Straightforward. These are 21 great and very, very valuable players who never won an MVP during their career.
- Notes - for the NFL, only the AP MVP award is recognized in this construction of this list, not the PFW MVP or any other subpar annual award. For the NHL the Hart Memorial Trophy, not the Lester B. Pearson Award is used for the comprisal of this list.
First, here's the 21 players who just missed the list:
21. Steve Yzerman – As a stalwart with the Red Wings franchise, Stevie Y missed out on his closest MVP shot in the ’88-’89 season when Mark Messier won his first MVP award as Yzerman earned the player’s votes and the Pearson award. Oddly enough, The Captain was a 1st team NHL selection only once in his career, but his value went far beyond statistics. His contributions to his team were his leadership, attitude and professionalism. His efforts helped resurrect a once proud franchise from the dregs back into “Hockeytown”.
20. Patrick Roy - Goalies, like baseball pitchers don't get the same consideration for MVP voting as other players. Still, it's hard to think that Roy wasn't the league's most valuable player at least once in his storied career.
19. Franco Harris - When Harris retired, he was second among the game's all-time leading rushers. It's hard to believe the Steelers would have won four championships without him. He is the most valuable player for one of the NFL's all-time great highlight plays, "The Immaculate Reception".
18. Tony Gwynn - Mr. Padre is the National League's only player to win 8 batting titles and not take home an MVP award. His best seasons always came during another player's better best season. A lack of glossy power numbers may have hurt his cause but fans of San Diego couldn't imagine the Padres without him.
17. Troy Aikman - The Quarterback that carried the Cowboys Dynasty back to glory never got much respect from the voters. Perhaps it was the weapons he had at his disposal in Emmitt Smith and Michael Irvin. Perhaps it was his lack of passing TD that subdued his totals to the voters as the Cowboys were a punch-it-in with a back type of team under Jimmie Johnson. He didn't throw many interceptions, either. Make no mistake, Aikman chucked it too. He gathered 2,500 plus passing yards in every season he played 12 or more games. In 1993, he had a remarkable 69.1 completion percentage.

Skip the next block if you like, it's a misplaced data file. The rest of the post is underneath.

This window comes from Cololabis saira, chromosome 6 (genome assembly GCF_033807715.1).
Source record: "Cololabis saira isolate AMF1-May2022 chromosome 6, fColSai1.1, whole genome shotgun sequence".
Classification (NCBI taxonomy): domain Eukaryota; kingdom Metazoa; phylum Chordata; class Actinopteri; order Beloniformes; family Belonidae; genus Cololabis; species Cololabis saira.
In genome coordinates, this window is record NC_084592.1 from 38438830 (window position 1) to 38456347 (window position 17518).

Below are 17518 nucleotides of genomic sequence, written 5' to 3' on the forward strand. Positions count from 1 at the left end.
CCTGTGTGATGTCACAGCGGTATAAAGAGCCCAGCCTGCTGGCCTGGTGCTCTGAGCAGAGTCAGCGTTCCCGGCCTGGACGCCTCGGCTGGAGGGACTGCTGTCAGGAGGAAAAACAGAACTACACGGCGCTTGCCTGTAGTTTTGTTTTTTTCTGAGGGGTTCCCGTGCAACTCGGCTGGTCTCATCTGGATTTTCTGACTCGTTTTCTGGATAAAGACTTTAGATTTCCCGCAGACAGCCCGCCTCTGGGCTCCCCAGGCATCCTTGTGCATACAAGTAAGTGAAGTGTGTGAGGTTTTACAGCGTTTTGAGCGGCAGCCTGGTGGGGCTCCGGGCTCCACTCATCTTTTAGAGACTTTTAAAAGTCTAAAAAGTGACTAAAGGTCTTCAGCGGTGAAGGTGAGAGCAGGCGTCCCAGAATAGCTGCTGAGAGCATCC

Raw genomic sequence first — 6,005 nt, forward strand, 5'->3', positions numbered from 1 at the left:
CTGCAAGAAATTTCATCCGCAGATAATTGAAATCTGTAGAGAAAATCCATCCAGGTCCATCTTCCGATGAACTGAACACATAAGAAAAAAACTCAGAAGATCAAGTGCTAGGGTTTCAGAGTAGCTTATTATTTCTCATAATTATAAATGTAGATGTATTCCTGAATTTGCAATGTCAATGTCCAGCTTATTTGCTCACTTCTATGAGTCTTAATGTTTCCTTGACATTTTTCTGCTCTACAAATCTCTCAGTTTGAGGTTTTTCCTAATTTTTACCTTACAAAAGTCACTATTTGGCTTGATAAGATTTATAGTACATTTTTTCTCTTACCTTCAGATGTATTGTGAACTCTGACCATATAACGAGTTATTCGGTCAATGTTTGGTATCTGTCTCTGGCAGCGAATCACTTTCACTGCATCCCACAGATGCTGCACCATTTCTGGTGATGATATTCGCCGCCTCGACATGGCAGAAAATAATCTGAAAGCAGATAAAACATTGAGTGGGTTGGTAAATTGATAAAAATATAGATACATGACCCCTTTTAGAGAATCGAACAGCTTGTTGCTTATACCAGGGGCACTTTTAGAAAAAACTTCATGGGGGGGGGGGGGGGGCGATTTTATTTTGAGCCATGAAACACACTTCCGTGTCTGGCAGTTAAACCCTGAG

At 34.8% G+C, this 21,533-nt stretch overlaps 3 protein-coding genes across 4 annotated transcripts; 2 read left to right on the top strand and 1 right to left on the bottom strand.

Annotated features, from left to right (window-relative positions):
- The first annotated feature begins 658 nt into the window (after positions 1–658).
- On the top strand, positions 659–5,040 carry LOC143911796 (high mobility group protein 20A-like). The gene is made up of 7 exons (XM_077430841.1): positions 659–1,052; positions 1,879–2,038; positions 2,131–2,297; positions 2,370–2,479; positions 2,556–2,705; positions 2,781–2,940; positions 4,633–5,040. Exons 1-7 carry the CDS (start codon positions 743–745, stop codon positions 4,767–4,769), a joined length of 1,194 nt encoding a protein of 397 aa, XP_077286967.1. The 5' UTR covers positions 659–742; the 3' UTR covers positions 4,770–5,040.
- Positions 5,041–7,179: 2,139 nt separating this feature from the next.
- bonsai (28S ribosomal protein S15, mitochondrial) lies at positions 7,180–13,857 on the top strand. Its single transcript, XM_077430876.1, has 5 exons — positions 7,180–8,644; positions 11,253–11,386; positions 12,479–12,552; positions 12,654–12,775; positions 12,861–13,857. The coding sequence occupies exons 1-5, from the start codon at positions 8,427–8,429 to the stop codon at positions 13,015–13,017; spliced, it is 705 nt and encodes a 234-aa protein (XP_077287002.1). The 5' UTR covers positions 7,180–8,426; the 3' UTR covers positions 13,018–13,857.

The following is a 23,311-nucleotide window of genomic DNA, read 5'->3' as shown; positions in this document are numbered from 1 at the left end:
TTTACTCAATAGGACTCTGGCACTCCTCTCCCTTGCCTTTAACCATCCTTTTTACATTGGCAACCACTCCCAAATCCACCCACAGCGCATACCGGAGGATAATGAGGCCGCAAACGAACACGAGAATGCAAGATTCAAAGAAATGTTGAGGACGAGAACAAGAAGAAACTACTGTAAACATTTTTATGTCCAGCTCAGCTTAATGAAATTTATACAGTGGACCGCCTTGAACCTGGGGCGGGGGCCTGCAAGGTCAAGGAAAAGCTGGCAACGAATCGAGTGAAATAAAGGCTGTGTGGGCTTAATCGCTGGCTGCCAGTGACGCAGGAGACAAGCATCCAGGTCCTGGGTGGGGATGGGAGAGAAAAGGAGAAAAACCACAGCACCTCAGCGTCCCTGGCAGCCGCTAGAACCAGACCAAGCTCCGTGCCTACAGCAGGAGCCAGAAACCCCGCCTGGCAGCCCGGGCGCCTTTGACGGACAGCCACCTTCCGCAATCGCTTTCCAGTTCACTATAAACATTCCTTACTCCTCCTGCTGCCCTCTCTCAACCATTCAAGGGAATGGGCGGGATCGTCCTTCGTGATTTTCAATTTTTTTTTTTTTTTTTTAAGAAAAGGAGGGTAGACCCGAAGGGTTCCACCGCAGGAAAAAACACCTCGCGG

16. Al Kaline - Kaline finished in the top 3 in MVP voting 3 times - twice finished 2nd - but never took home the award. Mr. Tiger won 10 Gold Gloves, was the youngest player ever to win the American League batting title (one day younger than fellow Tiger Ty Cobb was when he won his first title) and amassed more than 3,000 career hits. He was voted in to the Hall of Fame with 88.3% of the votes on the first ballot. Kaline was very consistent throughout his career but never had that one season with enough to get him an MVP award.
15. George Gervin -"Iceman" was as pure a scorer as has ever been. But even in his ABA days he was never an MVP. In 1979-80 Gervin poured in 33.1 points per game amidst his string of four scoring titles in a five year span. As the game transitioned from the NBA-ABA days to the new wave of talent in the Magic and Bird show, Iceman was the bridge.
14. John Stockton - Karl Malone took home two NBA MVP awards. He wouldn't have sniffed them without the passing of the game's all-time assist leader. Stock enjoyed 10 full seasons in a row averaging more than 10 assists per game and scoring more than 14 points per game. Stockton wasn't just a dump it down low and get the assist player, either. Stockton was an excellent defensive player and finished his career as the all-time steals leader too – by a wide margin – nearly 30% more than second place Michael Jordan’s career totals. Stockton could score when he wanted or needed to, as well. He split share of the 1993 All-Star game MVP award with fellow Jazz great Karl Malone, but he probably deserved his own hardware a few times in his own right.